- Living and Surviving In a Multiply Wounded Country. Martha Cabrera


In trying to answer the question of how we work as development workers in a traumatised nation we have come to understand that the healing of the scars and continuous personal development is a necessary part of the ability of our nation to meet the development challenges we face. Capacity building and Developmental interventions need to have personal healing and growth as a necessary part of their activities. We need to develop the capability to heal and develop individuals, communities and institutions simultaneously and holistically. Reduction in the levels of violence in South Africa will not come about simply because of additional policing, shoot to kill policies or the militarisation of the police force. To reduce violence and begin building peace we will need to heal our men and reconstruct our masculinities. This will courageous leadership prepared to publicly challenge dominant forms of masculinity and lead a process of healing on 3 levels simultaneously:
 Individual – personal
 Relationships -family, community, work
 Institutions of socialisation of men that create gender identity-schools, sports clubs, media need to reflect and create new sense of masculinity

In a small way we have begun this work on individual and relational levels through a focus on the establishment of community based men’s circles to provide men with a safe and inspiring space to understand and change the way they see themselves, their families, and their society. Part of this intervention has been the training facilitators to hold men’s circles. We have also been involved in community healing processes to facilitate rebuilding of individual, family, neighborhood and community relationships and networks.

In our work with young boys and men we have had to develop a range of different approaches and techniques to enable participants to create a space of safety, trust and care to allow for deep introspection. These include:
 Active and Experiential learning processes
 Wilderness leadership camps
 Coaching, training and mentoring individuals and teams
 Ritual, drama, story telling, music and visual arts
 Straight talking weekly sessions focused on a theme

As we begin to heal and discover new identities as men we will begin to rebuild the social cohesion of our communities and recreate our culture. This will require men to develop and step into safe spaces of acknowledgement, witnessing, inspiration, hope and healing. This provides every man the opportunity to reflect on and repair the tears in his personal make up and actions. Our men’s circles have taught us that key to this process of restoration is the support offered to men to fix it with their fathers, clean up the mess with their families, find new ways to relate to their children and shoulder a new responsibility in their communities.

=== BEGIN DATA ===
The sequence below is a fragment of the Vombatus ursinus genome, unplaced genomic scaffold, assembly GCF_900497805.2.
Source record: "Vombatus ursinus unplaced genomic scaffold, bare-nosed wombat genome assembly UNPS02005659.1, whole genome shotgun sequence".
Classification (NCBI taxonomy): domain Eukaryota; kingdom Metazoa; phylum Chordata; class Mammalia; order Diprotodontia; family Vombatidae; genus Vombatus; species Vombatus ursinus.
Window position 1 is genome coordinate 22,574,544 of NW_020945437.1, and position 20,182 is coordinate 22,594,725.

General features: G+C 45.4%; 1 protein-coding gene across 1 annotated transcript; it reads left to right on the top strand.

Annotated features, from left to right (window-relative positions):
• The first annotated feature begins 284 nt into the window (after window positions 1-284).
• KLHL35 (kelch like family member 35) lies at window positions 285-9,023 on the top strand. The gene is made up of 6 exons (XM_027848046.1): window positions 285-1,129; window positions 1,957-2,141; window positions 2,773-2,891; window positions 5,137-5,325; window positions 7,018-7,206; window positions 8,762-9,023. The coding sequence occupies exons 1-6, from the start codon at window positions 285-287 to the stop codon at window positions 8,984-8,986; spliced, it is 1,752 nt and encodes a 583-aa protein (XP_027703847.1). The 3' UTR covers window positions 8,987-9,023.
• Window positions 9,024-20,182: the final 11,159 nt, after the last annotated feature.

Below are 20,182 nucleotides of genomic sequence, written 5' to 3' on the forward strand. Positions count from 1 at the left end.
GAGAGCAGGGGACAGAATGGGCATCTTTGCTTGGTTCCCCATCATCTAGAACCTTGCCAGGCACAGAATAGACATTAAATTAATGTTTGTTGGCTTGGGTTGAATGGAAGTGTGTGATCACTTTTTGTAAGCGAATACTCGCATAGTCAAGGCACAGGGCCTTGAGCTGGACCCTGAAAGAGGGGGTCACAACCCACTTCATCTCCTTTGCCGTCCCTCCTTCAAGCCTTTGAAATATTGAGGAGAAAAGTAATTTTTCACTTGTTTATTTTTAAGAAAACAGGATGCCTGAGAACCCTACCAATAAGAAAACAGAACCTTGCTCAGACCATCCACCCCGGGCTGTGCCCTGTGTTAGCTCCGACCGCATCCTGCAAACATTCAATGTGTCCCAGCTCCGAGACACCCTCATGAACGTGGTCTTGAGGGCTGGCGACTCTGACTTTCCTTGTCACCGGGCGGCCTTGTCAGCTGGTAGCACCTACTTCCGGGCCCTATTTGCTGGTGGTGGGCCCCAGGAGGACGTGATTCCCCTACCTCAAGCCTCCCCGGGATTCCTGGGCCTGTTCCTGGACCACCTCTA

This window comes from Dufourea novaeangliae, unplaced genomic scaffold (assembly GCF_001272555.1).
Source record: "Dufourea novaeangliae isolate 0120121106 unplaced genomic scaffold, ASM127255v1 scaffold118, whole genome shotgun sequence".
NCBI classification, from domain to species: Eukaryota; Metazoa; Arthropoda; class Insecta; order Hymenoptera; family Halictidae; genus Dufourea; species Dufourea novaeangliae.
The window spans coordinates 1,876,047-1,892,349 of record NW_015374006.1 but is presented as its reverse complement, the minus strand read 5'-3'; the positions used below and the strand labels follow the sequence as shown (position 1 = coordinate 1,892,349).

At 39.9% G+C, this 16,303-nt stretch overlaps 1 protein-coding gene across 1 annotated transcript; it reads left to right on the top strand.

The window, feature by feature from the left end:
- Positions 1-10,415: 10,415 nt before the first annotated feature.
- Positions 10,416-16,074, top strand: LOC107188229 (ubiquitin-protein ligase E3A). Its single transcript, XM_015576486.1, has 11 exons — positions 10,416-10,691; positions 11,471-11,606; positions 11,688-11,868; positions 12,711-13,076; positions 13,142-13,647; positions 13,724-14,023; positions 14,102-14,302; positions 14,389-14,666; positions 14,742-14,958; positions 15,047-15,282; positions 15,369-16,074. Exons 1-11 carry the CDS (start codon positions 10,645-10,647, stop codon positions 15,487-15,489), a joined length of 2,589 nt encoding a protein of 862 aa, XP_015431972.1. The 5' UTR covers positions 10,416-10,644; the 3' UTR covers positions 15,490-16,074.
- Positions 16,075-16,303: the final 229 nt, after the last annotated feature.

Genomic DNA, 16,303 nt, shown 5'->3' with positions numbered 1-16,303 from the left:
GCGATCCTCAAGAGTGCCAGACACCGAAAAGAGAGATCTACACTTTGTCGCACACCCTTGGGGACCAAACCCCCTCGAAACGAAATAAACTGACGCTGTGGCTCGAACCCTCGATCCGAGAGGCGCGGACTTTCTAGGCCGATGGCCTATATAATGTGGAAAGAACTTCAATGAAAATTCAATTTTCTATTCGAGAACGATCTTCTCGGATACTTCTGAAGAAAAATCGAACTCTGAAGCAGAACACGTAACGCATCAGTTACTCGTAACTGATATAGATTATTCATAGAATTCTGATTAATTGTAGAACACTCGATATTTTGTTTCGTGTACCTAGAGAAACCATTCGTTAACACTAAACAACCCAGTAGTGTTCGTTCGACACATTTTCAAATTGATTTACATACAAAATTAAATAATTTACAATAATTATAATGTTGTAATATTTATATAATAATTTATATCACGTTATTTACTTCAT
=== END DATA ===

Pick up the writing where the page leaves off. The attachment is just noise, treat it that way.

It is important as men that we come to understand that as a result of our scarring the critical issues we face are to regain an identity of the true self through grieving over damage we have caused, working through guilt and responsibility for this and embracing forgiveness for those who have hurt us. This restoration will restore the capacity to think, embrace life and live again allowing the individual man to claim a new sense of Manhood.

However, we have also learnt that individual healing and restoration while a critical part of the process seems to have limited impact on healing the multiple wounds of our nation. For this to happen we need a far more complex national process that must equip our leaders and managers in all fields of endeavour to understand the notion of multiple woundedness and how we can deal with this. In addition, we need to undertake a thorough national introspection on the nature, form and content of the institutions which create identities and transform them so that the sense of masculinity they create allows men to reach their full potential in human relationships.

Final thoughts

As we prepare for 2010 and showcasing ourselves to the world we must not hide the reality of our wounds and scars behind a fa├žade of the rainbow nation, proudly South African and other marketing ploys which brand our nation. The TRC while an important first step in the process of healing has also been part of this superficial attempt to tidy up the brutality of the past and its psychological damage. It calms the soul but the underlying damage remains and it will resurface as deep patterns of behavior unless we are courageous enough to acknowledge the past damage and begin to heal from the roots of the problem.